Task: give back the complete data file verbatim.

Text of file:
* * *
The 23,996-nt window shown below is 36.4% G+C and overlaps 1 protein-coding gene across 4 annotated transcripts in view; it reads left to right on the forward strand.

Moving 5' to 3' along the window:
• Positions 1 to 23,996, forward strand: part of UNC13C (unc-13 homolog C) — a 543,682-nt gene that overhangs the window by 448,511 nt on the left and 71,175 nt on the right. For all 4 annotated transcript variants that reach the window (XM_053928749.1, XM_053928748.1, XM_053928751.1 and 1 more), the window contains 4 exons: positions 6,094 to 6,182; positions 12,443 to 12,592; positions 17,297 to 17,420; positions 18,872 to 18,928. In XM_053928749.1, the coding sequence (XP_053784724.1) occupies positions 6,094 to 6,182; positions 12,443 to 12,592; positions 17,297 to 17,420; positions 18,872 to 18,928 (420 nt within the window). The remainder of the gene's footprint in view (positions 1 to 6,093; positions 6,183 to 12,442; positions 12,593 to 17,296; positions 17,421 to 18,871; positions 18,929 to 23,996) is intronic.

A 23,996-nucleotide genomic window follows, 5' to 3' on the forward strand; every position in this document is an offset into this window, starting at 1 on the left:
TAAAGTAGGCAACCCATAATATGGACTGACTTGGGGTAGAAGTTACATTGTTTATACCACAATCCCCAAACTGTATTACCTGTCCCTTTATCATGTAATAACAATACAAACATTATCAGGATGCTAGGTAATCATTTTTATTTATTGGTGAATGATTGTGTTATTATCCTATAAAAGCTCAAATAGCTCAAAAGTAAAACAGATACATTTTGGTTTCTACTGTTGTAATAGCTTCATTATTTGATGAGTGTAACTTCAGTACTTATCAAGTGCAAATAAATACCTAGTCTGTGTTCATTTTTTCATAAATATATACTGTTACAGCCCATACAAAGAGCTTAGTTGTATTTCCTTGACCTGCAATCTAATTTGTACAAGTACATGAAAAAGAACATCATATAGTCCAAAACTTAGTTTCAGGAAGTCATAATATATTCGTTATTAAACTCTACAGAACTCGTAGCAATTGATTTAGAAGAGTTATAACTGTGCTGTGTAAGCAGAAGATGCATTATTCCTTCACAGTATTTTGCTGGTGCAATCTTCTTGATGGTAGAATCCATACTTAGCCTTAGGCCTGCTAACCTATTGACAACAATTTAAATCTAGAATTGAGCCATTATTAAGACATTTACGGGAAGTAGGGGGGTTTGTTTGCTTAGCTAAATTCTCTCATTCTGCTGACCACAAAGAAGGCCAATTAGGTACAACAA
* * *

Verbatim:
The 23,996-nt window shown below is 36.4% G+C and overlaps 1 protein-coding gene across 4 annotated transcripts in view; it reads left to right on the forward strand.

Moving 5' to 3' along the window:
• Positions 1 to 23,996, forward strand: part of UNC13C (unc-13 homolog C) — a 543,682-nt gene that overhangs the window by 448,511 nt on the left and 71,175 nt on the right. For all 4 annotated transcript variants that reach the window (XM_053928749.1, XM_053928748.1, XM_053928751.1 and 1 more), the window contains 4 exons: positions 6,094 to 6,182; positions 12,443 to 12,592; positions 17,297 to 17,420; positions 18,872 to 18,928. In XM_053928749.1, the coding sequence (XP_053784724.1) occupies positions 6,094 to 6,182; positions 12,443 to 12,592; positions 17,297 to 17,420; positions 18,872 to 18,928 (420 nt within the window). The remainder of the gene's footprint in view (positions 1 to 6,093; positions 6,183 to 12,442; positions 12,593 to 17,296; positions 17,421 to 18,871; positions 18,929 to 23,996) is intronic.

A 23,996-nucleotide genomic window follows, 5' to 3' on the forward strand; every position in this document is an offset into this window, starting at 1 on the left:
TAAAGTAGGCAACCCATAATATGGACTGACTTGGGGTAGAAGTTACATTGTTTATACCACAATCCCCAAACTGTATTACCTGTCCCTTTATCATGTAATAACAATACAAACATTATCAGGATGCTAGGTAATCATTTTTATTTATTGGTGAATGATTGTGTTATTATCCTATAAAAGCTCAAATAGCTCAAAAGTAAAACAGATACATTTTGGTTTCTACTGTTGTAATAGCTTCATTATTTGATGAGTGTAACTTCAGTACTTATCAAGTGCAAATAAATACCTAGTCTGTGTTCATTTTTTCATAAATATATACTGTTACAGCCCATACAAAGAGCTTAGTTGTATTTCCTTGACCTGCAATCTAATTTGTACAAGTACATGAAAAAGAACATCATATAGTCCAAAACTTAGTTTCAGGAAGTCATAATATATTCGTTATTAAACTCTACAGAACTCGTAGCAATTGATTTAGAAGAGTTATAACTGTGCTGTGTAAGCAGAAGATGCATTATTCCTTCACAGTATTTTGCTGGTGCAATCTTCTTGATGGTAGAATCCATACTTAGCCTTAGGCCTGCTAACCTATTGACAACAATTTAAATCTAGAATTGAGCCATTATTAAGACATTTACGGGAAGTAGGGGGGTTTGTTTGCTTAGCTAAATTCTCTCATTCTGCTGACCACAAAGAAGGCCAATTAGGTACAACAA